CSG and the unresearched risk to Australia's water

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When it comes to CSG extraction and threats to our groundwater systems, Professor Bryce Kelly says there is much we don't know.

There are many good reasons why the general public, and in particular farmers, are concerned about coal seam gas (CSG) extraction. There are major gaps in our knowledge about the future impacts of CSG production in Australia.

With respect to groundwater, the time to impact can be long (decades or more). Once a problem is detected it could be too late to do anything. Thus the short term benefits obtained by one generation could have long-lasting impacts on future generations.

CSG production can be done with minimum impact on adjacent groundwater systems, but like any of these complex operations there is always a risk an accident will happen. And when it does happen what will that impact be? This needs to be studied up-front.

There are many pressures on access to water. We need better management of water to protect our rivers and wetlands. We still don’t have a comprehensive working plan for the Murray-Darling Basin (though this may be available soon).

The implementation of changes in the MDB has been controversial. Many irrigation farmers have had reduced allocations as a result of environmental concerns. Now the farming sector is feeling the pressures from the expanding coal mining, underground coal mining, and coal seam gas sectors.

Protecting our agricultural production is important. Oxfam has just released a report raising concerns about future food production and distribution. Australia is a major exporter of food, and some of the proposed regions for CSG production overlap with our most productive agricultural regions.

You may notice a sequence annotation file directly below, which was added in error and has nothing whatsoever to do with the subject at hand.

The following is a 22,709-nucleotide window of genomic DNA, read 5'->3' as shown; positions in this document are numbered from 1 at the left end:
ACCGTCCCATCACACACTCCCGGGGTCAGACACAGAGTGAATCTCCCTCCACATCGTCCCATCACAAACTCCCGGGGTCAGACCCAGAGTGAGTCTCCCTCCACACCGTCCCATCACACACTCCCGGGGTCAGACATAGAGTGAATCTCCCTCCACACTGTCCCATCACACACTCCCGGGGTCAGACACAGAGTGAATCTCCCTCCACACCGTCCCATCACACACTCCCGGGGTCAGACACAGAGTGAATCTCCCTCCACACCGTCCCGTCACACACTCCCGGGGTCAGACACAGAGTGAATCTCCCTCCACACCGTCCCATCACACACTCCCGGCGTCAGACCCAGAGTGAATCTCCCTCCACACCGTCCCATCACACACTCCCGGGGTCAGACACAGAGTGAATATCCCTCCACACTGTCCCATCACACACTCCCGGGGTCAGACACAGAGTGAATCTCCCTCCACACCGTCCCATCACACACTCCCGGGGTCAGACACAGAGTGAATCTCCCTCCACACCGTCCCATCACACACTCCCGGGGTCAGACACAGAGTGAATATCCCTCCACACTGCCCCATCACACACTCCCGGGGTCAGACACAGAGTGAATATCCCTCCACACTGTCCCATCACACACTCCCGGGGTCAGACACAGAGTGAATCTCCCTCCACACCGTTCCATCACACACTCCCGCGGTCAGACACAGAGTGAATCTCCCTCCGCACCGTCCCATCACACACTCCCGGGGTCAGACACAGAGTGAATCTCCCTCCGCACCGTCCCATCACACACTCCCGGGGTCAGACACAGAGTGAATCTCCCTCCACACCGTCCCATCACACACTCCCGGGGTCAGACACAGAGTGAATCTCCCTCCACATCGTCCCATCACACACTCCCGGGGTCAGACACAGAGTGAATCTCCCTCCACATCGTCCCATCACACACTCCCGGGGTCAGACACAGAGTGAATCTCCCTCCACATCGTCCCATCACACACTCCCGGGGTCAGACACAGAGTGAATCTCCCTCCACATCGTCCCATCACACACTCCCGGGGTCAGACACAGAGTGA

In the Condamine, Gwydir and Namoi catchments, groundwater is extracted from the alluvial aquifers that overlay the coal seams. These coal seams may be used for gas production in the future. For some farmers in these catchments groundwater is their only major water supply.

For irrigators who also have a surface water license, groundwater is an important source of water during our extended droughts. It is natural that the farmers are concerned about CSG production, when water is critical for productive farming.

Water is needed for CSG production. The CSG sector is small at the moment, but some of the projections for its expansion indicate the CSG sector will need significant water supplies.

It doesn’t matter if the water is obtained from surface water or groundwater – CSG will have a major impact on the water balance at a local scale. The cumulative impacts have not been studied.

In Queensland, CSG producers have not yet satisfactorily demonstrated how they will manage the megalitres of poor quality saline water they will bring to the surface. The solution should be presented upfront and not be a work in progress.